10. Pima

    Pima Parent

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    positivity,

    You must remember that the military lives by an honor code and although you may have an uphill battle in front of you, you did the right thing by being honest.

    I am not sure why you feel it is unfair, they are trying to put your health as a top priority. It is not a form of punishment, it is what is best for you and the military.

    It isn't over. Every case is absolutely, positively unique and reviewed one by one. It maybe a DQ by DoDMERB, but when the branch looks at your records they could determine that a waiver is appropriate regarding your case.
     
  11. usna1985

    usna1985 USNA Alumnus

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    You did the right thing in disclosing for two reasons. First, it is the honorable thing to do. Second, if the issue subsequently came to light and the military learned you had not disclosed, you could be kicked out not only for the medical issue but for lying about it. Not good.

    I disagree. BGOs at least are specifically told NOT to get involved in a candidate's specific medical issues (for privacy reasons) and I assume the other services take the same approach. This would especially be true for a potential mental health issue which, arguably, is more nuanced than a broken leg.

    As people keep repeating here (b/c it's true) -- the fact that others have or have not been DQ'ed or received waivers is not material/relevant to your situation because your situation is different. For example, even with a fractured arm, the fact that MOST people recover in 4 months (this is a made-up number; I have no idea how long recovery takes) doesn't mean you will -- bones heal at different rates in different people, infections can set in, etc.

    Thus, you should do exactly what you are doing. Be honest. Provide the information they request. Hope for the best. Not easy but many, many people go through this process and come through it successfully.:thumb:
     
  12. Positivity

    Positivity Member

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    I feel that it is unfair because some individuals today and even in the military turn to things like alcohol to cope with situational depression (in no way am i trying to run down indviduals in the miltary; I have great respect for all who serve). I sought professional help and now my dreams could possibly be crushed because of it.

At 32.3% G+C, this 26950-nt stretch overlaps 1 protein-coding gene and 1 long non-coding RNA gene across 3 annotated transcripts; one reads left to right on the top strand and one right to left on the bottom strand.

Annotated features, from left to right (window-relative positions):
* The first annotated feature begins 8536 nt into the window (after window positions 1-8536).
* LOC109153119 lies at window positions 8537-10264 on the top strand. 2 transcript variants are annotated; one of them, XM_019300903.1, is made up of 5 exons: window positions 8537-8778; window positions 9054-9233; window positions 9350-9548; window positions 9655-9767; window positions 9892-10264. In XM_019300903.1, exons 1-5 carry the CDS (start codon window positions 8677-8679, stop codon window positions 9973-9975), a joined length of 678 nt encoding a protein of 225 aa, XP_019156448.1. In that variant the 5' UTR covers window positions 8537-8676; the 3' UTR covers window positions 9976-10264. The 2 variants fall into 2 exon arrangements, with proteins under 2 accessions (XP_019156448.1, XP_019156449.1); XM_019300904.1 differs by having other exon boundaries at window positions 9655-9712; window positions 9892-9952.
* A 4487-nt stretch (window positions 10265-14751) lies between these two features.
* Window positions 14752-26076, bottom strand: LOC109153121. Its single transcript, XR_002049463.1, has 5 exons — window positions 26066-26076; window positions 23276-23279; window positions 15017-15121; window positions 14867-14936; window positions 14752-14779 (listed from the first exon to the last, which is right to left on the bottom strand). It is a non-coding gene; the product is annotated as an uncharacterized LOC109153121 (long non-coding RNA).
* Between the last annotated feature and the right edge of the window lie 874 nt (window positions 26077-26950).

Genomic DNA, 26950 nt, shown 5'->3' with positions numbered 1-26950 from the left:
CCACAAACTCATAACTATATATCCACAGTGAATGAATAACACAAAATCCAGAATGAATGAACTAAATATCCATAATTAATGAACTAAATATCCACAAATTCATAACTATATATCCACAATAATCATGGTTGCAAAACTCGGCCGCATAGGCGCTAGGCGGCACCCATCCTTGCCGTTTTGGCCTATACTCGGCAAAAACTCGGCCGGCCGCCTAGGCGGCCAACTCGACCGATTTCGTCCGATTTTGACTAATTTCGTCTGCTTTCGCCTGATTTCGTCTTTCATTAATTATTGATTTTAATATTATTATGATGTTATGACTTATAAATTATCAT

13. usna1985

    usna1985 USNA Alumnus

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    I'm not a mental health professional and certainly can't comment on your situation vis-a-vis some other hypothetical person in the military or elsewhere.

    I can say this in general about military personnel. Some do turn to drugs or alcohol to deal with stress or for other reasons. Drug use (other than those drugs prescribed by a military MD) is not tolerated. There is frequent testing and, if caught, an officer is almost certain to be separated. Alcoholism is treated as a disease. However, if you have problems with alcohol while in the military, it can affect your job. For example, you could lose your security clearance until you have addressed/resolved the issue and it's hard for most officers to function in his/her job without that clearance.

    Depression (a mental illness) is something else entirely. Those who develop it during their military careers are treated by mental health professionals. Whether they can stay in or are discharged for medical reasons is a decision made by healthcare professionals.

    As you have pointed out, many in the military develop issues during the course of their careers. However, the military is reticent about taking in new members who already have these pre-existing conditions. That said, if a condition existed and is now resolved, it may not hurt one's chances of entering a SA, ROTC or other accession program. That decision is one that only medical experts can make.
     
  14. Positivity

    Positivity Member

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    That gives me hope because it has been resolved. It was highly situational and I am mentaly healthy in all aspects.
     
  15. NJDAD

    NJDAD Member

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    There is hope and you have done the right thing, so good luck!